How much does the US spend on education? According to the most recent OECD data, the United States spent over $12,800 per student on elementary and secondary education in 2015. Government expenditure by publicly available sources, such as federally insured student loans and Department of Education direct loans, is included in the spending estimate.

The report also revealed the amount of money spent on K-12 and post-secondary education in the United States. We created this post based on the Organization for Economic Cooperation and Development’s 2018 edition report on how much the United States spends on education.

How Much Does the US Spend on Education: The Figures

Education spending in the United States misses the mark of worldwide standards prescribed by organizations like UNESCO. Education receives only 11.6 percent of government financing, significantly below the international level of 15.00 percent. However, the United States spends more than any other country on postsecondary education, at $33,180 per full-time student. Let’s take a look at the whole breakdown of the country’s education spending.

US Education Spending Statistics

Local governments, state budgets, and the federal government all contribute to public education funding in the United States. It is common for spending totals to fall short of public financing totals, or vice versa.
At the national level, public education funds 49.4 million K-12 students and 19.4 million postsecondary students. Kindergarten through 12th grade pupils are referred to as K-12 students. K-12 is an American term that refers to the years from kindergarten to secondary school. So with this information, how much does US spend on education? With this funding, where does the US rank in education?

Consider the following statistics:

Public schools spend $14,455 per kid in primary and secondary school (K-12). The total cost of these schools is $586.4 billion. Expenditures account for 3.53 percent of taxpayer earnings.
The federal government gives K-12 schools a total of $40.83 billion, or $1,009 per kid. K-12 public education costs the states a total of $274.7 billion, or $6,789 per student. Total contributions from local governments amount to $269.3 billion, or $6,656 per student.

In the United States, federal public education funding amounts to 0.20 percent of total taxpayer revenue. 2.62 percent of financing comes from the state and local governments.

K-12 public education costs $584.9 billion, or $14,418 per pupil, according to federal, state, and local budgets. The gap between spending and funding is $1.50 billion, or $37 per student.
In the United States, school tuition accounts for 19.90% of total funding.

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Auxiliary enterprise sales and services account for 7.09 percent of all postsecondary funding. In a given year, 2-year community schools spend 15.32 percent of what 4-year public universities do.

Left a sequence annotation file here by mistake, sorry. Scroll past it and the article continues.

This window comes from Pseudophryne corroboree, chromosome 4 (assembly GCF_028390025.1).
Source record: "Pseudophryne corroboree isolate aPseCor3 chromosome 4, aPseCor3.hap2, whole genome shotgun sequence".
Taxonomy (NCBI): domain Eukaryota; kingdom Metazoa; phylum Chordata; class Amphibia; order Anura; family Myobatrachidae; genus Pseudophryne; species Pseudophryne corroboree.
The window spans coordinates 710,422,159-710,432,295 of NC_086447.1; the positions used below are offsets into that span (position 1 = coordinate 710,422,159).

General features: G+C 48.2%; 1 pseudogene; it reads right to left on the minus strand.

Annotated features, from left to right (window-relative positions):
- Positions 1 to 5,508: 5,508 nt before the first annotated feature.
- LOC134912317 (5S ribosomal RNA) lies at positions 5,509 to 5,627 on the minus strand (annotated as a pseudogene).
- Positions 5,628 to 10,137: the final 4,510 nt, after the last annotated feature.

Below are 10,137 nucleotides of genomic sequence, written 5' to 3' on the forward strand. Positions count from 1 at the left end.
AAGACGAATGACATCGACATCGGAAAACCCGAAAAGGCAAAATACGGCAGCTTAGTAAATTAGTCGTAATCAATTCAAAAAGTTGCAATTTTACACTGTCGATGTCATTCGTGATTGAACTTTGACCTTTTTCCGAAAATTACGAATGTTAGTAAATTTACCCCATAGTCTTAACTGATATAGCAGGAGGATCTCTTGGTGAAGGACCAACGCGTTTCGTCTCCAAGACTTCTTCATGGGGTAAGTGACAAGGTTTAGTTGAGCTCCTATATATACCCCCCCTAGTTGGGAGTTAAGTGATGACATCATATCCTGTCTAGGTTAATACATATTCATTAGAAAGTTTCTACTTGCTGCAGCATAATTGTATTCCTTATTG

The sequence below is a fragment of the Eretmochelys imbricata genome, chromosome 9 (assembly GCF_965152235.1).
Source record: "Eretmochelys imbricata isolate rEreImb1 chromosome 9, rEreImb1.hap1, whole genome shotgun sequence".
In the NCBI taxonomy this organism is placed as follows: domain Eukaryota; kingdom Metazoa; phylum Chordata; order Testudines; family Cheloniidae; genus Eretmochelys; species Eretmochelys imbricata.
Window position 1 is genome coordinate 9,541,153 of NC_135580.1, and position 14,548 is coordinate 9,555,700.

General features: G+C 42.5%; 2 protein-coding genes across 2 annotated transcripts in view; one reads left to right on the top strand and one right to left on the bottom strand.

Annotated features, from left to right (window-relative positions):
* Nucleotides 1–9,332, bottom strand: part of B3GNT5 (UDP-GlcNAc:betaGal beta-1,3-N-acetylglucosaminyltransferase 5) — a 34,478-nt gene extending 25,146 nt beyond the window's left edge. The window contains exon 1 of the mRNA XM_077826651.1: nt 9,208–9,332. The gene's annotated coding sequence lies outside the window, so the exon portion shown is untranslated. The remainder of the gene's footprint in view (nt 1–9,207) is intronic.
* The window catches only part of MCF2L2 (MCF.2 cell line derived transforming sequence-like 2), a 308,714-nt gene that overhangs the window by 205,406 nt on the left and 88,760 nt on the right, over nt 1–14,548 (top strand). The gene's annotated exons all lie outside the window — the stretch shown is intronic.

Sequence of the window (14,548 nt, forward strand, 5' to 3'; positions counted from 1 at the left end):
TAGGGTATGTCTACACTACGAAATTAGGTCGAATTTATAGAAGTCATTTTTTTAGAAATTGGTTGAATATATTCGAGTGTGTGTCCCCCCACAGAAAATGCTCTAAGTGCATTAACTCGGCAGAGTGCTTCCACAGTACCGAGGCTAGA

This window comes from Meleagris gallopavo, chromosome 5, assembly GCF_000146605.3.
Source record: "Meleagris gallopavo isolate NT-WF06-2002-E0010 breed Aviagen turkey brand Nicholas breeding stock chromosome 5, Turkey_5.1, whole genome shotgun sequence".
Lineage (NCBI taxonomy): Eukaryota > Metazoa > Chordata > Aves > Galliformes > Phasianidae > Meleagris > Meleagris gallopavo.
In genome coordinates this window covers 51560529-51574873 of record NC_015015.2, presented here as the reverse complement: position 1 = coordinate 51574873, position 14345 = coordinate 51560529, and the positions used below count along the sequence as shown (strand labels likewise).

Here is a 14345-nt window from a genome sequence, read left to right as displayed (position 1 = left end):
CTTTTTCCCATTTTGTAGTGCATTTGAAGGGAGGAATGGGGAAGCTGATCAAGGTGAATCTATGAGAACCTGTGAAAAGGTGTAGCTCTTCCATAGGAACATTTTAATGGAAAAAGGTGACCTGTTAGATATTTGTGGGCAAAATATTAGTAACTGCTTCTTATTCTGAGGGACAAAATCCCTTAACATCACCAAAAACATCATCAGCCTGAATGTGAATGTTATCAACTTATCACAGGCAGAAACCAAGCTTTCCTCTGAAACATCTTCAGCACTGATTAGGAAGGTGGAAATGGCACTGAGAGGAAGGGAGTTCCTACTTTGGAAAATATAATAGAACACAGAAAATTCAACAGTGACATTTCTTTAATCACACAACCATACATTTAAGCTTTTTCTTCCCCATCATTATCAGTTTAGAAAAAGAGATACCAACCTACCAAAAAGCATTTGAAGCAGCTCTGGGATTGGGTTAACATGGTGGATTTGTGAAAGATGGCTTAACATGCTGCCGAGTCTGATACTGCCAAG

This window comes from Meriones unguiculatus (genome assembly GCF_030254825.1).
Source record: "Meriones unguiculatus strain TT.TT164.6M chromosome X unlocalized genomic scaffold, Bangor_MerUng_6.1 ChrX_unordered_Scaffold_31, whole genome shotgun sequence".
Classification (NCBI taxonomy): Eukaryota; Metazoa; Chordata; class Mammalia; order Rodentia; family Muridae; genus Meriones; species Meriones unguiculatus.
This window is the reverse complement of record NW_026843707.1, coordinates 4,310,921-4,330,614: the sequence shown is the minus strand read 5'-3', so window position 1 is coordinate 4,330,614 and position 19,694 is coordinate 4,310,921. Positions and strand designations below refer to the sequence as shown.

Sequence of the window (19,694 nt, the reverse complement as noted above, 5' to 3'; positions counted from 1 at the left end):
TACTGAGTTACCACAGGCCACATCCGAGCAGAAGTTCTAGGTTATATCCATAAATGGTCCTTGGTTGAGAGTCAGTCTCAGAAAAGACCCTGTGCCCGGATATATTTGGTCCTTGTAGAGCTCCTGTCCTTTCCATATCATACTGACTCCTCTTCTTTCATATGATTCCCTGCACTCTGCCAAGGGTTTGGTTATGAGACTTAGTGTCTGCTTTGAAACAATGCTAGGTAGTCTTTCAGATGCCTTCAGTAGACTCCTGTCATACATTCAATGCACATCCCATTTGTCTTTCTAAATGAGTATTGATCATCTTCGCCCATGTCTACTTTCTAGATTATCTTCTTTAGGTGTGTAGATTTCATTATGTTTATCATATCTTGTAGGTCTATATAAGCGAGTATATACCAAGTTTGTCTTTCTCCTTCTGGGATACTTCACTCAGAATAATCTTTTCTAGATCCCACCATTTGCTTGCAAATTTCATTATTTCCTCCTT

How the Data Compares:

In the United States, schools spend an average of $12,624 per student. Among the 37 other industrialized countries in the OECD, this is the seventh greatest sum per pupil. The US comes 12th among OECD members in terms of spending on primary education as a proportion of GDP.

The United States falls short of UNESCO’s target of 15.00 percent of total public spending on education.
The United States is one of six (6) countries that do not record any educational spending for children under the age of six.
In terms of postsecondary education, the US spends 2.6 percent of its GDP on overall college and university spending.

Luxembourg expenditures more on education per kid than any of the other OECD countries ($22,700). In terms of a percentage of GDP, African countries spend the most on education.
The United States spends a lower percentage of its GDP on education than other industrialized countries, at 4.96 percent. In the United States, educational spending accounts for 5.59 percent of GDP.

Education Spending in the United States

We’re still in the topic: How much does the US spend on education? Take a look at the data on education spending in the United States.
In terms of information obtained via education, American students perform significantly poorer than many of their colleagues around the world. On OECD standardized mathematics tests, 15-year-olds in the United States placed 31st, according to statistics from the Programme for International Student Assessment. In addition, their reading and science test scores were well below average.

Prior to the OECD research, the United States was one of only five countries in the OECD to slash education funding.
According to the 2017 OECD report, education investment in the United States fell by 3% between 2010 and 2014.


Finally, let’s take a look at some of the report’s key findings about the amount of money spent on education in the United States. According to statistics, US public education spending comes up short of international benchmarks and trails behind productivity expansion.

The United States spends about $700 billion on public education, with significant investments in educational infrastructure. With all of this in mind, it’s maybe astonishing that, despite tremendous spending, the US education system has so many flaws. In terms of academic accomplishment, the country trails below the majority of other industrialized nations.

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